What we love about food in 2017

Grape, Olive, Pig by Matt Goulding

Few writers immerse themselves so fully in their subject as Matt Goulding, whose first book Rice, Noodle, Fish was a deep dive into the obsessions at the heart of Japanese food culture and an OFM favourite.

Goulding’s beat is understanding places where food and life remain intertwined, so where better for him to write about next than Spain? His wife’s family are Spanish and bonding with them meant helping his father-in-law, Angel, in the annual slaughter of a pig, helped by great uncle Chacho, who just happens to be a shepherd with his own cave.

You could easily read Grape, Olive, Pig just for adventurous travel tips. But it’s heart is in learning what makes Spain and its regions tick: in what paella means to Valencia, how crucial tuna is to the history of Cádiz and why, if you want to make migas, uncle Chacho and the ageing shepherds of Granada are the people to talk to.GG

Cooking with Scorsese

Don’t come to these clever little “movie cookbooks” from London’s Hato Press expecting conventional recipes with step-by-step instructions. Instead, the Cooking With Scorsese series (part three comes out later this year) shows memorable food scenes from the movies in sequences of screenshots – more comic strip than cookbook – and leaves the rest to your imagination. So you may not learn in precise detail how to make Goodfellas’ jailbird pasta al pomodoro or the rice omelette from Tampopo but you’ll get the gist. The books may also whet your appetite to rewatch an eclectic array of films by the likes of Pedro Almodóvar, Hayao Miyazaki and David Lynch: Scorsese is just the starting point. KF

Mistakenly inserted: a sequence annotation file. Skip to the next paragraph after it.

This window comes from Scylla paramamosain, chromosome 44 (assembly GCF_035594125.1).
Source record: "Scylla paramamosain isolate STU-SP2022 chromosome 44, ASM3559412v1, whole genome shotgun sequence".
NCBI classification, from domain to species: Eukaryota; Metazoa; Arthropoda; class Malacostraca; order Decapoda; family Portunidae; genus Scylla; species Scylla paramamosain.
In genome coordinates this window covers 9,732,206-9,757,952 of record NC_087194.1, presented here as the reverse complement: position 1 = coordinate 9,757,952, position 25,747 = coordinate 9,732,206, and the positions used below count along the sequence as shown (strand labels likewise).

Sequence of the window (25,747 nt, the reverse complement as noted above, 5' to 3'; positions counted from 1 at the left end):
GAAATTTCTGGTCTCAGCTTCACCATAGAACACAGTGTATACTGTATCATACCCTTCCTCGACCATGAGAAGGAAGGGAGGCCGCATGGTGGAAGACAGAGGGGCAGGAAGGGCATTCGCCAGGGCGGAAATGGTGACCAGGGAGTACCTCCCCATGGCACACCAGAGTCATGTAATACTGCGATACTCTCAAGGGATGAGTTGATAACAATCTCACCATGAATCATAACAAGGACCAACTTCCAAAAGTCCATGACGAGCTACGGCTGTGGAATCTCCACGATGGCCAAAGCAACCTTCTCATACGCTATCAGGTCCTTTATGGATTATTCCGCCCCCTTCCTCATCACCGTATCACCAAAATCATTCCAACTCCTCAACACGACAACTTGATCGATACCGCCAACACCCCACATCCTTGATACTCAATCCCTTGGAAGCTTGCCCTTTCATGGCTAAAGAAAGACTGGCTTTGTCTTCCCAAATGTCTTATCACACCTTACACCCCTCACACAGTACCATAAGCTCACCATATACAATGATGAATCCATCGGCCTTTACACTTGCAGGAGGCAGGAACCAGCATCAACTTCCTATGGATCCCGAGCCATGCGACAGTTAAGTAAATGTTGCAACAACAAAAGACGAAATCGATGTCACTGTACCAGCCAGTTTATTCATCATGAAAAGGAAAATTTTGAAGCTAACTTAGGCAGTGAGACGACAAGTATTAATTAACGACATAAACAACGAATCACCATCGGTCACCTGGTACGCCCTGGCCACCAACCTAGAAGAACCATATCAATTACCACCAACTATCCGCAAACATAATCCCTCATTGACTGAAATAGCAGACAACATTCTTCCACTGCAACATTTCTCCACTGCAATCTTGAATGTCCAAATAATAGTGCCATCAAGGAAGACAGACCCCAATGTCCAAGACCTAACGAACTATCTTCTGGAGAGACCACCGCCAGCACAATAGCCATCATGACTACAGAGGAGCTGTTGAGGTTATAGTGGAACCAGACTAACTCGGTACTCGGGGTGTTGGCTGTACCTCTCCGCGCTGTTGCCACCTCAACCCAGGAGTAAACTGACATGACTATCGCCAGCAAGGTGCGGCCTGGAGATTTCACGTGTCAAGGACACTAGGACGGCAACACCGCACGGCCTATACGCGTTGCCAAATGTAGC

Elisabeth Luard’s European Peasant Cookery

Published more than 30 years ago and never out of print, European Peasant Cookery was Luard’
s first book. It has its origins in Andalucia where she lived for nine years, with her late 
husband Nicholas and four children, but roams across the continent in a way that broadened o
ur understanding of European cooking. Not the aspirational kind, but recipes handed down across generations. Each component, from ingredient to dish to cuisine, is meticulously researched, and enhanced by Luard’s own lovely illustrations. More than a dozen food books and two novels later she remains an inspiration. Says Jeremy Lee, chef owner at Quo Vadis in Soho: “A recipe for cooking beans with a ham bone becomes poetry in her elegant hand.

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